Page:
Editing is the most tedious aspect of the writing process. Editors are very particular people. A writer may write well, but without an editor, their words may never reach a committed reader.
Dipa Sanatani, the Publisher at Mith Books, taught me how to edit. For nine months, I sat down with her side-by-side and watched as she slowly went over every sentence, every paragraph and every chapter. There is little that escapes the editor’s eye. She polished the words of writers as though they were gems that had recently emerged from the earth’s soil.
The Writer-Reader Relationship
“Editing is not about the writer,” Dipa says. “It isn’t even about the reader. It is about the relationship between the reader and the writer. Readers who pick up a book are committing to spending eight hours–or perhaps even more–with a book. It needs to be the best it can be to justify that level of commitment. It is not like scrolling through a newsfeed where you’re waiting for something to grab your short attention span.”
“What would you say makes a good read?” I ask.
“That depends on what kind of reader the author is looking for. There are several target audiences for any book. Before I start the editing process, I need to know who the reader is. It always comes down to the relationship a writer can form with a particular reader.”
The Writer-Editor Relationship
“I’ve watched you fall in love with some of your writers…” I say, remembering how Dipa raves endlessly about some of the authors she’s had the pleasure of editing. “How does this happen?”
“I respect writers who’re continuously polishing their craft. I admire writers who are committed to forming a relationship with readers that will last for a long long time.
“There’s a big difference between a diamond that’s recently emerged from a mine and a diamond on an engagement ring in a shop. The engagement ring will mean a lot to the person who receives it. It will always be special–not merely because of its dollar value but what it represents as a gift and a special moment in a person’s life.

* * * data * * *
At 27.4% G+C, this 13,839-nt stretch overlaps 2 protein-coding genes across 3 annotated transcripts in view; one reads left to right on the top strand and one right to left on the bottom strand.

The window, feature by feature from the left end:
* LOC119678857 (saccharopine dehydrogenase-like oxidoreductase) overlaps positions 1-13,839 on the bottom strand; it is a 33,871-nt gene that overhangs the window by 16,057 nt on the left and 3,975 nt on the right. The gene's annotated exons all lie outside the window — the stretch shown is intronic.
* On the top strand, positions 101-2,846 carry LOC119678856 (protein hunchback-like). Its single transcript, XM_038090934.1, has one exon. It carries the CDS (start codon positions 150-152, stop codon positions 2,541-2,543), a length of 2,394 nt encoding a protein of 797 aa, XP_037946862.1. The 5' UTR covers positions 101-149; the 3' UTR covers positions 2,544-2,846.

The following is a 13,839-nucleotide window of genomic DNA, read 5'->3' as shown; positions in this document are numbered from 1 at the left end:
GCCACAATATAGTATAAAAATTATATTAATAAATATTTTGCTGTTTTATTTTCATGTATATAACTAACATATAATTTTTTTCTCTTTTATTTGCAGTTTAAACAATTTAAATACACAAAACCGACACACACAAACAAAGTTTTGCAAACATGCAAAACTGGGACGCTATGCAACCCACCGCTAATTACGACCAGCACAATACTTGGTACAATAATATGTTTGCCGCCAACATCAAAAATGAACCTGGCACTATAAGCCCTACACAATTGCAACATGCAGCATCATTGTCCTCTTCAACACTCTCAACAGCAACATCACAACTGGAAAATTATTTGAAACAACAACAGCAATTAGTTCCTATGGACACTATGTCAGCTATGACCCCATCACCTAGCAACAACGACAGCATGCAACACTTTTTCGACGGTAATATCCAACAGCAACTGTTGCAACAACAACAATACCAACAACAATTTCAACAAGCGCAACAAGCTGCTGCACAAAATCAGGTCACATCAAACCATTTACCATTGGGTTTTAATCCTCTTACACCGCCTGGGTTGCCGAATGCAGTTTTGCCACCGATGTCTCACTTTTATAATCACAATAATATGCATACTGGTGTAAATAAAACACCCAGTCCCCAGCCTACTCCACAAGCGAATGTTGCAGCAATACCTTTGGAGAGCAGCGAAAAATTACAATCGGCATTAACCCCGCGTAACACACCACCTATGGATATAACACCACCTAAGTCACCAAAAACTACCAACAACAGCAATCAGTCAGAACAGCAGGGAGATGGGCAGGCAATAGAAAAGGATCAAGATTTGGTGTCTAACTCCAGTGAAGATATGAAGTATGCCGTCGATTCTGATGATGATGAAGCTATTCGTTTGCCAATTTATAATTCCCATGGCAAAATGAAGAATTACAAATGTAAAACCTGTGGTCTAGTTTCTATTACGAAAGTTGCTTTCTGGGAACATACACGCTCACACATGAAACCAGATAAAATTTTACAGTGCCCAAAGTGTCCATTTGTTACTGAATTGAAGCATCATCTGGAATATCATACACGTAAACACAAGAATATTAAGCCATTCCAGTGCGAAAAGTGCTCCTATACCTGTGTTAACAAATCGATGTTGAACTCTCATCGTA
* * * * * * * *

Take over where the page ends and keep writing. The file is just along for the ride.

“The creme de la creme of writers always strive to create that special moment.”
“I’ve heard you speak of readability a lot,” I say. “What is readability and why is it important?”
“Different people read at different levels,” Dipa says. “Context is everything. There’s a huge difference between writing a fiction novel and writing your university thesis. If you’re writing for the web, a readability score like the Flesch-Kincaid test can be invaluable in revealing how easy or difficult your text is to read.
“If your text is too complicated and hard to understand, people will stop reading. That’s one of the reasons why people dread reading err.. certain kinds of content. On the other hand, if your text scores a very low grade level, users will likely assume that your content isn’t valuable.
“We want to communicate complex ideas as simply as possible.”
“Many books that garner literary prizes are tremendously difficult to understand,” I say. “I studied some of these books in school and it was akin to a visit to the dentist. Why do you think that is?”
“The complexity of the text… the fact that you were forced to read it at school… Perhaps the text was written a long time ago when people communicated differently. It could be a variety of factors.
“Ultimately, it always comes down to the relationship a writer is looking to form with readers. Once we know who the reader is, it really just boils down to creating and building the relationship.
“You were clearly not the reader for the books you were forced to read at school.”
From Book Writer to Book Editor
“What does it take to be successful as a writer?” I ask.
“The same thing it takes to be successful in any chosen endeavour. A commitment to the craft. A commitment to the people who’re by your side as you reach your goal… And a commitment to the people who will benefit from your work.
“Without commitment, it’s hard to reach any goal.”
“I’m now an editor,” I say. “Any parting words of advice?”
“The editor-author relationship is a partnership–which means there needs to be a two-way flow of respect and commitment. The onus is on both parties to contribute equally to the relationship.
“It is quite likely going to be a long-term ongoing relationship… So choose your battles wisely.”